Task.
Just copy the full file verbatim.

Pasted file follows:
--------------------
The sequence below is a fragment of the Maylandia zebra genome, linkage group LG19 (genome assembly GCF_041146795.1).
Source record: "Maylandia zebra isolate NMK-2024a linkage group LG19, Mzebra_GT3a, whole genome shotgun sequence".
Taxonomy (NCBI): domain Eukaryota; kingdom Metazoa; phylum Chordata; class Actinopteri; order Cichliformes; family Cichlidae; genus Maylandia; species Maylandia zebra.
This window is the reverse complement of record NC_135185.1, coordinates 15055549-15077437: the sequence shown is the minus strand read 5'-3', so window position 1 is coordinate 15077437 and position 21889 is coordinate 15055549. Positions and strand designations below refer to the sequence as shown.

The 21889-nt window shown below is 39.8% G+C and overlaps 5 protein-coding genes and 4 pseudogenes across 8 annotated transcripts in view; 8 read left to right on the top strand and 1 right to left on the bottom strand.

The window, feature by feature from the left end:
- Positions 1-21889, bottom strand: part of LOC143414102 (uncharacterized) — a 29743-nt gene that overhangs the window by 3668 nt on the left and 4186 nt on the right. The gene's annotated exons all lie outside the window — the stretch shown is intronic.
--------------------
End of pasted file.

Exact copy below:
The sequence below is a fragment of the Maylandia zebra genome, linkage group LG19 (genome assembly GCF_041146795.1).
Source record: "Maylandia zebra isolate NMK-2024a linkage group LG19, Mzebra_GT3a, whole genome shotgun sequence".
Taxonomy (NCBI): domain Eukaryota; kingdom Metazoa; phylum Chordata; class Actinopteri; order Cichliformes; family Cichlidae; genus Maylandia; species Maylandia zebra.
This window is the reverse complement of record NC_135185.1, coordinates 15055549-15077437: the sequence shown is the minus strand read 5'-3', so window position 1 is coordinate 15077437 and position 21889 is coordinate 15055549. Positions and strand designations below refer to the sequence as shown.

The 21889-nt window shown below is 39.8% G+C and overlaps 5 protein-coding genes and 4 pseudogenes across 8 annotated transcripts in view; 8 read left to right on the top strand and 1 right to left on the bottom strand.

The window, feature by feature from the left end:
- Positions 1-21889, bottom strand: part of LOC143414102 (uncharacterized) — a 29743-nt gene that overhangs the window by 3668 nt on the left and 4186 nt on the right. The gene's annotated exons all lie outside the window — the stretch shown is intronic.